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Designed as a light-weight and field-portable reference booklet, Wild Edible Plants of Texas: Volume 1, highlights the Lone Star State's most important edible wild plants. To the point and understandable, this guide best suits the prepper or outdoor enthusiast in need of a salient introduction to the field. No fluff. Just the facts.
A discussion of each plant's edible use and preparation is the publication's primary aim, though space is also given to range and habitat, medicinal uses (if applicable), cautions, and noteworthy special considerations. Helpful additions include sustenance ratings (low, medium, or high), collection timing and desired plant-part indicators, county-by-county map-images, over 160 color photos, and a general index.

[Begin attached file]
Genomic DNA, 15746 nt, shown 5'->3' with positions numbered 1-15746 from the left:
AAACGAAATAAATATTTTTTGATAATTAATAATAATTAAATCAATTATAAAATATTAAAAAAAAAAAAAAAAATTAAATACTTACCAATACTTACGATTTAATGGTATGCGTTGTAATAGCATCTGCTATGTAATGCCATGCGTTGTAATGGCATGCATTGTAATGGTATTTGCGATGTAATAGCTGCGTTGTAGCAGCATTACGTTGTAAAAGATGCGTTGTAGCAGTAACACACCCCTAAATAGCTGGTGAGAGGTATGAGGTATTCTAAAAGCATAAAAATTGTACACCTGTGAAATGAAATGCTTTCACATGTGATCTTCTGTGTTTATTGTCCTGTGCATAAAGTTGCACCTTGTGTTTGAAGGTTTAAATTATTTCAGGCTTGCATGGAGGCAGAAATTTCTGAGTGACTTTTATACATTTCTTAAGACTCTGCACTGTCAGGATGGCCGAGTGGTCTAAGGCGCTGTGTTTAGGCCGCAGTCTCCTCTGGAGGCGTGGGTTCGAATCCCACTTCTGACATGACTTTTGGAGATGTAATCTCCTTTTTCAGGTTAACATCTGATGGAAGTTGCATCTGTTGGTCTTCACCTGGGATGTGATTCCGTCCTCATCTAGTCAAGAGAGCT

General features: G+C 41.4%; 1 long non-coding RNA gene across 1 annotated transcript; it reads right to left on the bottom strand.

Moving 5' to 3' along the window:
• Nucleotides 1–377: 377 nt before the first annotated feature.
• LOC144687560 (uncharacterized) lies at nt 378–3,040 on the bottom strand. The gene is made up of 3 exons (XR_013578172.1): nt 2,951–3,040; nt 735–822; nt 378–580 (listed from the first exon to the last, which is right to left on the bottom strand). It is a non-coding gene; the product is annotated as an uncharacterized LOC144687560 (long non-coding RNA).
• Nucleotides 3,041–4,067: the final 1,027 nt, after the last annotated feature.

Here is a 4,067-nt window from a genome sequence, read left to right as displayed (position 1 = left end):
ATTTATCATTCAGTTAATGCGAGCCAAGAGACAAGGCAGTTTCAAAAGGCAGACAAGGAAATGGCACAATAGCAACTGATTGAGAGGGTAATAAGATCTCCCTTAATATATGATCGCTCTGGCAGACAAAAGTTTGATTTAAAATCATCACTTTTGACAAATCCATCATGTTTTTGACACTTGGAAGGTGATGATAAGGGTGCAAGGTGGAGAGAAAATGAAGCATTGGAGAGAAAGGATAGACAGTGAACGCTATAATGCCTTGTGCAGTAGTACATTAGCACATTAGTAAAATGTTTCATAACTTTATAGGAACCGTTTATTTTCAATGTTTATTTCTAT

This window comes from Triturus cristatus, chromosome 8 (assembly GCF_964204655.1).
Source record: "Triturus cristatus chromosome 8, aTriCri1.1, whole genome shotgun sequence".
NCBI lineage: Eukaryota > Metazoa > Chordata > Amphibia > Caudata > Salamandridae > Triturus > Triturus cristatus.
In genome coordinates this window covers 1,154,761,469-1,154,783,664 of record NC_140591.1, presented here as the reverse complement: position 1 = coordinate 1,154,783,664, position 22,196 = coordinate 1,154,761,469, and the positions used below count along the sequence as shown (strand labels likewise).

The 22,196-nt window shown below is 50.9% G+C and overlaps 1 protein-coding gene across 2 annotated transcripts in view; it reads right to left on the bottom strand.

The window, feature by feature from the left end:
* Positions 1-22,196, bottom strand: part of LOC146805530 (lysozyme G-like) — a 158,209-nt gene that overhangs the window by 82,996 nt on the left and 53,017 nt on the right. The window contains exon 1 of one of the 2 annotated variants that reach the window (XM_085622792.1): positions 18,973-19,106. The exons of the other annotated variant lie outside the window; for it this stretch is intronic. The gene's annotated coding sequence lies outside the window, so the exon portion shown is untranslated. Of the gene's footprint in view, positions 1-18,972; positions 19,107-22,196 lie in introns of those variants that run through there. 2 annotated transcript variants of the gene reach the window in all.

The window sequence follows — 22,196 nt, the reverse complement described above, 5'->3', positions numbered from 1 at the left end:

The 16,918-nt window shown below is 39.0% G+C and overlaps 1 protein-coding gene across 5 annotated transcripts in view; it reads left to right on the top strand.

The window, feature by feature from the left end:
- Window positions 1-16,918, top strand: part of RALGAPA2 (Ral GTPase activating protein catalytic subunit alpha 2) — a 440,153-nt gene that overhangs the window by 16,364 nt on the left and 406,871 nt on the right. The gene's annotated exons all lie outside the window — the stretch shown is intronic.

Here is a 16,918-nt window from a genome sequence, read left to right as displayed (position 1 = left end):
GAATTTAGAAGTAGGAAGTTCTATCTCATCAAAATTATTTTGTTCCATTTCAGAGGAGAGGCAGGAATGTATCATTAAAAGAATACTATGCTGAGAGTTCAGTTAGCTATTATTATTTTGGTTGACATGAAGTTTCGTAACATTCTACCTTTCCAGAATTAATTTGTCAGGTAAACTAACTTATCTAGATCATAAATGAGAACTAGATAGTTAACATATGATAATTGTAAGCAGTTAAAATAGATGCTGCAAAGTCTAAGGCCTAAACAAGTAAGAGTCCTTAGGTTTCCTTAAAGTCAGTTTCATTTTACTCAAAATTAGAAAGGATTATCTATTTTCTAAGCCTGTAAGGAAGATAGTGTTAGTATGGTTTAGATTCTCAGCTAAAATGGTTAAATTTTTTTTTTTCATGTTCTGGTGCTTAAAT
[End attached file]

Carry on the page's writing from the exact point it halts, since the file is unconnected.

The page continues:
Some of the entries have a greater-than Texas range, however many are uniquely Texan and hail from a specific region. West Texas' Chihuahuan Desert, the Hill Country of the Edwards Plateau, the Plains of the Panhandle, and the Piney Woods and Swamplands of the state's Coastal Plain all are botanically represented.
Plant List: Agave, Algerita, Amaranth, Arrowhead, Black Cherry, Blackberry, Bumelia, Cattail, Cholla, Dayflower, Devil's Claw, Dewberry, Dock, Dwarf Palmetto, Elder, Flameflower, Graythorn, Ground Cherry, Hackberry, Hickory, Indian Strawberry, Kudzu, Lambsquarters, Lemonade Berry, London Rocket, Lotus, Madrone, Mallow, Mesquite, Mulberry, Nettle, Oak, Passionflower, Pawpaw, Pecan, Pennywort, Persimmon, Pokeweed, Prickly Pear, Redbud, Rusty Blackhaw, Sorrel, Spring Beauty, Sugarberry, Thistle, Turk's Cap, Walnut, Wild Gourd, Wild Grape, Wild Oats, Wild Onion, Wild Plum, Wild Sunflower, Winecup, Yaupon Holly, Yellow Nutsedge, Yucca (Fruit), and Yucca (Stalk).